As Spain became the fourth euro zone country to accept an international bailout, investors turned their nervous gaze Monday to Italy, selling Italian stocks and bonds on worries that Rome could be the next victim of Europe’s financial infection.
Italian officials are now privately expressing concern that even a €100 billion, or $125 billion, bailout for Spanish banks may not stop the troubles from spreading.
“It seems likely that the risk of contagion to Italy may become real, especially if the situation worsens in Spain and Greece,” said one official who spoke anonymously, citing the sensitivity of the situation. “It’s very worrisome.”
Even the Italian prime minister, Mario Monti, the vaunted European technocrat who came to office in an emergency after the euro crisis forced out Silvio Berlusconi last November, has begun to acknowledge the dangers posed to his country’s too-big-to-fail €1.56 trillion, or $1.95 trillion, economy. The big fear is that Italy cannot grow its way out of a recession fast enough to pay a mountainous national debt.
“There is a permanent risk of contagion,” Mr. Monti told an economics conference near Venice over the weekend, speaking by telephone. “That is why strengthening the euro zone is of collective interest.”
Investor euphoria over the Spanish bailout deal Monday morning was short-lived, giving way to an essentially flat day on many European stock markets. But Italy’s benchmark index was the Continent’s worst performer, ending down 2.8 percent.
Italian 10-year government bonds dropped in value for a fourth straight trading session. The yield — a measure of the government’s borrowing costs and of investors’ perception of risk — climbed 0.26 percentage point Monday to just over 6 percent, and at one point reached 6.03 percent, the highest level since January.
“There’s no doubt contagion will come to Italy,” Daniele Sottile, a managing partner at the financial advisers Vitale & Associati in Milan, said at the same conference that Mr. Monti addressed. “It’s proof that the European mechanisms designed to stop the crisis are not working.”
Sergio Marchionne, the chief executive of Fiat and Chrysler, was more blunt at the conference, which was convened by the Council for the United States and Italy on an island near Venice. “Somebody better do something before we get to the point of no return,” he said.
Mr. Monti, a former European commissioner for internal markets and for competition, has a reputation as a savvy leader trusted by international officials. But he faces a host of problems at home.
The pressing issues include the fact that Italy, with the third-largest euro zone economy, after those of Germany and France, will have to shoulder a large portion of the bailout bill, even as Rome grapples with its own sharp economic downturn.
Because Italy does not have enough economic growth to generate the money itself, the government will have to borrow it at high interest rates, adding to an already heaving debt load.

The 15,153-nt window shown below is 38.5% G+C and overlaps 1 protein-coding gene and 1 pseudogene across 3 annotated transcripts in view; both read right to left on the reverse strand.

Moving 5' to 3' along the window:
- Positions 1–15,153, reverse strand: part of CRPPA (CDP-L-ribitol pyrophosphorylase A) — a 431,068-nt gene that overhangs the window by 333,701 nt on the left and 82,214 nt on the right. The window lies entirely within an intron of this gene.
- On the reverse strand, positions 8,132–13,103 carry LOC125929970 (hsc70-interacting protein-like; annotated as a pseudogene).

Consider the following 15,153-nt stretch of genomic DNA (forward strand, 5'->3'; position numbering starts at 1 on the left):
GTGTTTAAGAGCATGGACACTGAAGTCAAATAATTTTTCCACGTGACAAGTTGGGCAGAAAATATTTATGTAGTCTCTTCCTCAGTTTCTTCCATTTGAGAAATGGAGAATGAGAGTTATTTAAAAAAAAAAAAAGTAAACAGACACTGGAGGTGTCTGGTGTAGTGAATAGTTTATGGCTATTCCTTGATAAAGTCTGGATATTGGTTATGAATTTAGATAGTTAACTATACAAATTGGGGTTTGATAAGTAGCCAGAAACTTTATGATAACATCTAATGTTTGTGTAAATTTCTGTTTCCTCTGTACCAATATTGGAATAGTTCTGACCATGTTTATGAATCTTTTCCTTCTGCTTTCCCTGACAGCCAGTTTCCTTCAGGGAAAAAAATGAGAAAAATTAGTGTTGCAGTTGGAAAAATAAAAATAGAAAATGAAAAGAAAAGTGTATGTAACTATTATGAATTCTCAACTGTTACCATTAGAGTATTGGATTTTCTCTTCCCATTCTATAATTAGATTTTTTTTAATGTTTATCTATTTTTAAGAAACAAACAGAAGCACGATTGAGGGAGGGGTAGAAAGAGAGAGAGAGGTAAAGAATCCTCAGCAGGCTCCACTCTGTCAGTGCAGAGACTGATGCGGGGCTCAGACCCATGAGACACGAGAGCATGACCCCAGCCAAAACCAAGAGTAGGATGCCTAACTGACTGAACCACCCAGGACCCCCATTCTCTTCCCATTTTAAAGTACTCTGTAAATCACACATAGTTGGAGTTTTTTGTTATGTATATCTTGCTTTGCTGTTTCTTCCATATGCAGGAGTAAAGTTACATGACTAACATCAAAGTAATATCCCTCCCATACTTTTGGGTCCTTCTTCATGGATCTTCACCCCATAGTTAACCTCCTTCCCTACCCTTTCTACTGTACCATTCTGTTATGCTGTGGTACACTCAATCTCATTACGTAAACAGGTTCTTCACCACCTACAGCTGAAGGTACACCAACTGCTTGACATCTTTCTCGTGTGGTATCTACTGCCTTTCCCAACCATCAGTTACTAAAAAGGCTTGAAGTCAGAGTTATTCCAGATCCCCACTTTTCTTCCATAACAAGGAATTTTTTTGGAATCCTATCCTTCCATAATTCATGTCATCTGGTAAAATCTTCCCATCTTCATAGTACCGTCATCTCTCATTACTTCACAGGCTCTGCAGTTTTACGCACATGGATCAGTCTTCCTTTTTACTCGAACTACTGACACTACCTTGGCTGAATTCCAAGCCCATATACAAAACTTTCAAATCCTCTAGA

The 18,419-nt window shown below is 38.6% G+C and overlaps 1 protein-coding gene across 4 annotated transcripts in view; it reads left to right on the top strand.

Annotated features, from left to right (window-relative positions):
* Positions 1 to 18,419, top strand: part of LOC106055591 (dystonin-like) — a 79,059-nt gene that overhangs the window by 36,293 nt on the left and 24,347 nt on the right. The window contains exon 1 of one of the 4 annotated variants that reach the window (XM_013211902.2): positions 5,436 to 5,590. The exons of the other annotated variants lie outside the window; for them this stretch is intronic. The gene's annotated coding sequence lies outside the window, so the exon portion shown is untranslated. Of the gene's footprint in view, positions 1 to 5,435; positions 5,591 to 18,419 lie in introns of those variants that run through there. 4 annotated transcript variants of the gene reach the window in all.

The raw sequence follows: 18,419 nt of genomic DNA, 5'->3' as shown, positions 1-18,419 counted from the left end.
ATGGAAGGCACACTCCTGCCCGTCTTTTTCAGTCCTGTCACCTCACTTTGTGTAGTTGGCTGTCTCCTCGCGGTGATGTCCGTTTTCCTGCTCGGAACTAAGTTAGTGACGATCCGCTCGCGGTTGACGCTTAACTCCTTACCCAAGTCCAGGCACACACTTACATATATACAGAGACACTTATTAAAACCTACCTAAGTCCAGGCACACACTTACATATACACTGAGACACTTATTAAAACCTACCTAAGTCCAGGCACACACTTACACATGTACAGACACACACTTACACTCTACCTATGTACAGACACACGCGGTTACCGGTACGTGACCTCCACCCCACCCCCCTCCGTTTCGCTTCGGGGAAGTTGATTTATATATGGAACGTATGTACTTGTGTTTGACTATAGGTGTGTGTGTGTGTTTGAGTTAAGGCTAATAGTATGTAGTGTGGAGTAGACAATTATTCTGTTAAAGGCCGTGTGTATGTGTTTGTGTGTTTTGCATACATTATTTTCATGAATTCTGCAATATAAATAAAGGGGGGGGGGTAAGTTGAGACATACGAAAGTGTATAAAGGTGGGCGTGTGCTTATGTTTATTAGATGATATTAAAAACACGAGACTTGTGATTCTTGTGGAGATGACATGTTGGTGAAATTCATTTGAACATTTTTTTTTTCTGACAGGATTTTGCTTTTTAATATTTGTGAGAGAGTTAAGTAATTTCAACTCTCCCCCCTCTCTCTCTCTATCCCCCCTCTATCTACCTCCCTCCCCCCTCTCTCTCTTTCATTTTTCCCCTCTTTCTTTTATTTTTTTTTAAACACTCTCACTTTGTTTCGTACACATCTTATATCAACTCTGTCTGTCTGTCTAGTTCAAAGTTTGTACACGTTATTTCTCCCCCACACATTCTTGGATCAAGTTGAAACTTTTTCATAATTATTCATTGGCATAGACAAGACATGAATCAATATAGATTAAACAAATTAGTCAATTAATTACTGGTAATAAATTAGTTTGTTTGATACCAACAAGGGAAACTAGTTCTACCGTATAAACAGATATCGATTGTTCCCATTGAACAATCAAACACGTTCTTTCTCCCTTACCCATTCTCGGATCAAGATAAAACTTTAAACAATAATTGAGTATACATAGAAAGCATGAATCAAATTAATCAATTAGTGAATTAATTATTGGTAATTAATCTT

Few question Mr. Monti’s competence: Within the first six weeks of coming to power, he managed to pass more economic measures than Italy had seen in a decade, including increasing the retirement age, raising property taxes, simplifying the operation of government agencies and going after tax evaders. And still pending is his legislative slate of economic changes meant to revitalize growth, including an effort to overhaul Italy’s notoriously inflexible labor rules.
But his government is also shackled by the legacy of decades of political unwillingness to make painful changes.
As a result, “market attention looks set to shift to Italy,” Commerzbank analysts wrote Monday in a note to clients. Combined with weak growth, they said, the difficulties Mr. Monti faces in getting lawmakers to implement economic change means “it may be just a matter of time before Italy also seeks help.”
In fact, Mr. Monti faces daunting, perhaps insurmountable, obstacles embedded in the very fabric of Italian politics and society.
As he fields frequent euro crisis phone calls from President Barack Obama and Chancellor Angela Merkel, he is under mounting criticism within his own country. Italy’s dominant political parties, the center-right People of Liberty and the center-left Democratic Party, are participating in Mr. Monti’s government, but are terrified of being too closely associated with the tough measures he has already put in place and the others he is still pushing for. Some opposition parties have been pressing for new elections to be held before Mr. Monti’s term ends in 2013.
Italy’s dominant political parties, the center-right People of Liberty and the center-left Democratic Party, are participating in Mr. Monti’s government but are averse to being too closely associated with the tough measures he has already put in place and the others he is still pushing for. Some opposition parties have been pressing for new elections to be held before Mr. Monti’s term ends in 2013.
Correction: June 11, 2012
An earlier version of this article misstated the size of the Italian economy, both in real terms and in relation to other European economies. Its gross domestic product is roughly $2 trillion (€1.6 trillion) a year, not €2 trillion, and it is the third-largest in the euro zone, not in Europe.